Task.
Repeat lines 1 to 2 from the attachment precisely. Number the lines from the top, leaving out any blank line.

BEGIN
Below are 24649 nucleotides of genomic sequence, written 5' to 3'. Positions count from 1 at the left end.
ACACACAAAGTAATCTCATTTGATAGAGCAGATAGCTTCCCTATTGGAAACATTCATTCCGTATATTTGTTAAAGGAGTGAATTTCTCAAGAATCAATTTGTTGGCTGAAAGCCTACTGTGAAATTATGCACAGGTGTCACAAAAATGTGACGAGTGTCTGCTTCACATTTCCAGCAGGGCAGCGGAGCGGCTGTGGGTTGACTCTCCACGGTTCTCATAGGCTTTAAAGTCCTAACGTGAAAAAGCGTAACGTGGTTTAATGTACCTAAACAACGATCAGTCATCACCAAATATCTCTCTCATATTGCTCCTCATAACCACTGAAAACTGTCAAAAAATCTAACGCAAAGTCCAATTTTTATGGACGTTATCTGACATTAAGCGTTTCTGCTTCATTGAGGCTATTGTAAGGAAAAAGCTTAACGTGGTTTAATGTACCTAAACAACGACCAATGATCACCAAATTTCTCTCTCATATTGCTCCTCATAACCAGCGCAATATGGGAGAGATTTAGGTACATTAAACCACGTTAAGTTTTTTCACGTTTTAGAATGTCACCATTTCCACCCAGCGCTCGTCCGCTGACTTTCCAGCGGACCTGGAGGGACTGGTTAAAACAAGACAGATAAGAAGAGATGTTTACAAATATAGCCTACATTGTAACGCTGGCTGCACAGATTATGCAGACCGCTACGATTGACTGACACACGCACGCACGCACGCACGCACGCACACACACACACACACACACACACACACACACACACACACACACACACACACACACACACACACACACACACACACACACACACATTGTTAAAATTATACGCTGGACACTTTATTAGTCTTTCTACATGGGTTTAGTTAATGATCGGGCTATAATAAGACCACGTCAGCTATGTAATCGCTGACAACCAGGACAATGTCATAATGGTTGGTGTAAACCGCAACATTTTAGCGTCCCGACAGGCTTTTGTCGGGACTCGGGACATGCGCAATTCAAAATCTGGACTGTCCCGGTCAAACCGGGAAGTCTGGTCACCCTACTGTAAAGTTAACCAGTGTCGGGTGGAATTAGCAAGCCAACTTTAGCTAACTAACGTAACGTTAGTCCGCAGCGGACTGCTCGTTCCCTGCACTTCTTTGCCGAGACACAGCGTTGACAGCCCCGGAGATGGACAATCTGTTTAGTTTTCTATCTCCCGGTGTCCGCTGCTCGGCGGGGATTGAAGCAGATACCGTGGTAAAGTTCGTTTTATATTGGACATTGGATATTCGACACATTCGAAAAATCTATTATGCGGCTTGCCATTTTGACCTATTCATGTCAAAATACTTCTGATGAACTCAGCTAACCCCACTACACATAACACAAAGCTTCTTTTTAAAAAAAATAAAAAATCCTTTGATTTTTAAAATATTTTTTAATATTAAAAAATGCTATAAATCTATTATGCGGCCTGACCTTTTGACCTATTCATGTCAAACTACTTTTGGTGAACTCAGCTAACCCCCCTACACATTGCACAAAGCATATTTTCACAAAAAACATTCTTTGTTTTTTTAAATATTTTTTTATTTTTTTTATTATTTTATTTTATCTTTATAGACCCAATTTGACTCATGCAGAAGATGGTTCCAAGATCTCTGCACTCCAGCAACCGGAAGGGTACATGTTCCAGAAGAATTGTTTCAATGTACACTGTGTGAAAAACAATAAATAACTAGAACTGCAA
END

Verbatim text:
Below are 24649 nucleotides of genomic sequence, written 5' to 3'. Positions count from 1 at the left end.
ACACACAAAGTAATCTCATTTGATAGAGCAGATAGCTTCCCTATTGGAAACATTCATTCCGTATATTTGTTAAAGGAGTGAATTTCTCAAGAATCAATTTGTTGGCTGAAAGCCTACTGTGAAATTATGCACAGGTGTCACAAAAATGTGACGAGTGTCTGCTTCACATTTCCAGCAGGGCAGCGGAGCGGCTGTGGGTTGACTCTCCACGGTTCTCATAGGCTTTAAAGTCCTAACGTGAAAAAGCGTAACGTGGTTTAATGTACCTAAACAACGATCAGTCATCACCAAATATCTCTCTCATATTGCTCCTCATAACCACTGAAAACTGTCAAAAAATCTAACGCAAAGTCCAATTTTTATGGACGTTATCTGACATTAAGCGTTTCTGCTTCATTGAGGCTATTGTAAGGAAAAAGCTTAACGTGGTTTAATGTACCTAAACAACGACCAATGATCACCAAATTTCTCTCTCATATTGCTCCTCATAACCAGCGCAATATGGGAGAGATTTAGGTACATTAAACCACGTTAAGTTTTTTCACGTTTTAGAATGTCACCATTTCCACCCAGCGCTCGTCCGCTGACTTTCCAGCGGACCTGGAGGGACTGGTTAAAACAAGACAGATAAGAAGAGATGTTTACAAATATAGCCTACATTGTAACGCTGGCTGCACAGATTATGCAGACCGCTACGATTGACTGACACACGCACGCACGCACGCACGCACGCACACACACACACACACACACACACACACACACACACACACACACACACACACACACACACACACACACACACACACACACACACATTGTTAAAATTATACGCTGGACACTTTATTAGTCTTTCTACATGGGTTTAGTTAATGATCGGGCTATAATAAGACCACGTCAGCTATGTAATCGCTGACAACCAGGACAATGTCATAATGGTTGGTGTAAACCGCAACATTTTAGCGTCCCGACAGGCTTTTGTCGGGACTCGGGACATGCGCAATTCAAAATCTGGACTGTCCCGGTCAAACCGGGAAGTCTGGTCACCCTACTGTAAAGTTAACCAGTGTCGGGTGGAATTAGCAAGCCAACTTTAGCTAACTAACGTAACGTTAGTCCGCAGCGGACTGCTCGTTCCCTGCACTTCTTTGCCGAGACACAGCGTTGACAGCCCCGGAGATGGACAATCTGTTTAGTTTTCTATCTCCCGGTGTCCGCTGCTCGGCGGGGATTGAAGCAGATACCGTGGTAAAGTTCGTTTTATATTGGACATTGGATATTCGACACATTCGAAAAATCTATTATGCGGCTTGCCATTTTGACCTATTCATGTCAAAATACTTCTGATGAACTCAGCTAACCCCACTACACATAACACAAAGCTTCTTTTTAAAAAAAATAAAAAATCCTTTGATTTTTAAAATATTTTTTAATATTAAAAAATGCTATAAATCTATTATGCGGCCTGACCTTTTGACCTATTCATGTCAAACTACTTTTGGTGAACTCAGCTAACCCCCCTACACATTGCACAAAGCATATTTTCACAAAAAACATTCTTTGTTTTTTTAAATATTTTTTTATTTTTTTTATTATTTTATTTTATCTTTATAGACCCAATTTGACTCATGCAGAAGATGGTTCCAAGATCTCTGCACTCCAGCAACCGGAAGGGTACATGTTCCAGAAGAATTGTTTCAATGTACACTGTGTGAAAAACAATAAATAACTAGAACTGCAA